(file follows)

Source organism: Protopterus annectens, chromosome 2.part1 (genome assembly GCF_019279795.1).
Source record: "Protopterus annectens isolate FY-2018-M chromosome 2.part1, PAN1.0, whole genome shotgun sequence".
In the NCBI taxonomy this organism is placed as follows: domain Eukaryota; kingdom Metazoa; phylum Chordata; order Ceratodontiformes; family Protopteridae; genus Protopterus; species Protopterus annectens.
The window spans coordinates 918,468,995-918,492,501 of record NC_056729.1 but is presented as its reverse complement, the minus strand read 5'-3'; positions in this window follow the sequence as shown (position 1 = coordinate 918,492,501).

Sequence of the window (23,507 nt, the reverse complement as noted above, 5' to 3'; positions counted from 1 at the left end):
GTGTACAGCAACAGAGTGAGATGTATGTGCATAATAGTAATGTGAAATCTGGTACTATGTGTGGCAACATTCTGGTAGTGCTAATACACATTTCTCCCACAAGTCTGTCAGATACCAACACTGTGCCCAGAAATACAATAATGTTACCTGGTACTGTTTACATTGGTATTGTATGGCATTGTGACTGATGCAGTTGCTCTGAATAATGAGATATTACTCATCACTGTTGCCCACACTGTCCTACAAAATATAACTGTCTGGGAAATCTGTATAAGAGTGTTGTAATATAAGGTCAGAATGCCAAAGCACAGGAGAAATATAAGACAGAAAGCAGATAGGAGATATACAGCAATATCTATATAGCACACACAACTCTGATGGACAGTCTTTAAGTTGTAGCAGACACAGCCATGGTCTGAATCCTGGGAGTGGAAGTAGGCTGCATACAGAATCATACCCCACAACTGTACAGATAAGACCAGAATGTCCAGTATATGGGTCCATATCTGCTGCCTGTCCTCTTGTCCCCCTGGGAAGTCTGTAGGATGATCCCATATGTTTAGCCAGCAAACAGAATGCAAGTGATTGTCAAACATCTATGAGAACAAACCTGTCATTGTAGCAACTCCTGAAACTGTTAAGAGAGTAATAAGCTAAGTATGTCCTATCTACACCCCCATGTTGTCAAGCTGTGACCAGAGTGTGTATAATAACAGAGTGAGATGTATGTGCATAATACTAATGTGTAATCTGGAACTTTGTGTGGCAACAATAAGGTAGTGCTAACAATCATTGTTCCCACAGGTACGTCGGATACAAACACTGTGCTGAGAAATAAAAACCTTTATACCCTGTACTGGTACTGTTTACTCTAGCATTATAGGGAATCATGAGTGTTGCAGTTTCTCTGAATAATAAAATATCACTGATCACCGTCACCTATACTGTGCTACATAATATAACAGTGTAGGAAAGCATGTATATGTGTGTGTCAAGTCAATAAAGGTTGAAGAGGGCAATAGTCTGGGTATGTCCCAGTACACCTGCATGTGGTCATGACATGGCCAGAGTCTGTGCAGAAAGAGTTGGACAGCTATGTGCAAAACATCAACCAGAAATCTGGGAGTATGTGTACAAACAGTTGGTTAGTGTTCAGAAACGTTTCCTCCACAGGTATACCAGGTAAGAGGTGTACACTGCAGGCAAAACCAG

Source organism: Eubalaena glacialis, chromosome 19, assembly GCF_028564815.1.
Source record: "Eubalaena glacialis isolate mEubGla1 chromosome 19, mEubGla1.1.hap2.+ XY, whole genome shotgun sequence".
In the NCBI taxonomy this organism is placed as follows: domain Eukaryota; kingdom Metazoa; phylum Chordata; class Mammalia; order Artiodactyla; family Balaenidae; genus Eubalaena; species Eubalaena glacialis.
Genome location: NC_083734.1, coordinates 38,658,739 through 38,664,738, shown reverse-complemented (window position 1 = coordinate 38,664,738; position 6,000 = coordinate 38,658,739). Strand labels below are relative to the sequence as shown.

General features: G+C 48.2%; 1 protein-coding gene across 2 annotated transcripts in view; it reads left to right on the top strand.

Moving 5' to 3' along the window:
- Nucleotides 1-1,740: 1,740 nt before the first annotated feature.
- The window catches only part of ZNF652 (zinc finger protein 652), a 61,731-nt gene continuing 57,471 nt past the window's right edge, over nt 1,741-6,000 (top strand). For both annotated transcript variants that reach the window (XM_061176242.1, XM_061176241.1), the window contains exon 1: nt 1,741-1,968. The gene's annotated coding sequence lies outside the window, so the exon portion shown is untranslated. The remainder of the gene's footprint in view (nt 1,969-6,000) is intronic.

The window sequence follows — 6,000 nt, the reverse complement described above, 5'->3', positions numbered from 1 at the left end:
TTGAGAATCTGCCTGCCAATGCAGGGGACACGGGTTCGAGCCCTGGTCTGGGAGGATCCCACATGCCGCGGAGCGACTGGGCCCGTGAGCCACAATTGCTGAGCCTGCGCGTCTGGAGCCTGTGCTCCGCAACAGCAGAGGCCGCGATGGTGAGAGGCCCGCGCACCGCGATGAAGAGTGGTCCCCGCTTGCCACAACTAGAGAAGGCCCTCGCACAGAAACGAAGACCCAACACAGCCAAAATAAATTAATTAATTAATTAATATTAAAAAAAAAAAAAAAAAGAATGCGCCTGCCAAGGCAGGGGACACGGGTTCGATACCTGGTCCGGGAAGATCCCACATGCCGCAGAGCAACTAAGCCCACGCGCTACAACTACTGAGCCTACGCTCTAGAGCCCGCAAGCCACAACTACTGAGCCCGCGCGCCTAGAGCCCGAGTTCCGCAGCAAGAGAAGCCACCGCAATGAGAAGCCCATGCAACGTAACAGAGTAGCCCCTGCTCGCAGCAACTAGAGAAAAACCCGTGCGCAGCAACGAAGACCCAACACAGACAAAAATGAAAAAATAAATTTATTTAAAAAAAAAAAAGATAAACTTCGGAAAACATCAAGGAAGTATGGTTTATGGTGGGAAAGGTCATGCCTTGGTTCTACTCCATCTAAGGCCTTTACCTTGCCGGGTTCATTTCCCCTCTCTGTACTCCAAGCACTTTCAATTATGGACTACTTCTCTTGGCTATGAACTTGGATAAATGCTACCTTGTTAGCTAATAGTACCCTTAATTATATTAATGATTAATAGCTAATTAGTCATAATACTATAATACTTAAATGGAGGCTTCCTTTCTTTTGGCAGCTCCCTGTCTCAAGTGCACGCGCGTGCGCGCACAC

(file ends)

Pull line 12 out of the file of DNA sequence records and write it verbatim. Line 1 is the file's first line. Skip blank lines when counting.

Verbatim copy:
Moving 5' to 3' along the window: